Under the terms, Sigilon will use its Afibromer platform to ‘encapsulate’ – the process of immobilising cells with a semi-permeable, protective membrane – pluripotent stem cell-based products.
Sigilon will receive an upfront payment of $63m (€51m) and cover development activities and costs, before Lilly takes the investigational therapies through clinical development and onto commercialisation.
Lilly is also making an undisclosed equity investment in Sigilon, and will pay up to $410m for development and commercialisation milestones.
Microcapsule delivery technology
The collaboration aims to restore insulin production over extended periods.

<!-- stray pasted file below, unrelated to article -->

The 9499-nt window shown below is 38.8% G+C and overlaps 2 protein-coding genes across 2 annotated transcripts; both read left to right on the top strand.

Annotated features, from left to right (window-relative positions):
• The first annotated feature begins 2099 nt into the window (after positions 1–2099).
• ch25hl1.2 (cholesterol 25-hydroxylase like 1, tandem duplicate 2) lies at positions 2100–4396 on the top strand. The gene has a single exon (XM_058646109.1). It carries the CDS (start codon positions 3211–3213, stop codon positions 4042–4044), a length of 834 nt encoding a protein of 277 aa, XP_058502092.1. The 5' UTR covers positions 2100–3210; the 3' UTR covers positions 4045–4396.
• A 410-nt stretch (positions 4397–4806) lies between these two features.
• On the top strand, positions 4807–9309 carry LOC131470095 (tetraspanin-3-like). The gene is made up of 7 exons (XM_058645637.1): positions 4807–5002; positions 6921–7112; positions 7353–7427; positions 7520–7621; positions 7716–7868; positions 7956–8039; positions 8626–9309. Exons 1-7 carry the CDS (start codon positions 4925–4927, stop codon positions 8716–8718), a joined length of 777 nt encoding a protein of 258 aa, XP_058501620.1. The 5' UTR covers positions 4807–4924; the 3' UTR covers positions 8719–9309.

The Sigilon platform combines cell engineering and implantable biomaterials – identified in a screen of compounds for those that can evade immune fibrosis – to generate microsphere capsules that do not illicit an immune response, a Sigilon spokesperson told us.
The microsphere capsules – which will be implanted behind the abdomen in the peritoneal cavity – will then secrete molecules produced by the cells into the body, he added.
Lilly has shown increased interest in licensing biologics-based technology for the discovery of therapeutics.
In July last year, Adimab announced plans to transfer its antibody discovery and optimisation platform to Lilly at research sites in San Diego and New York, US.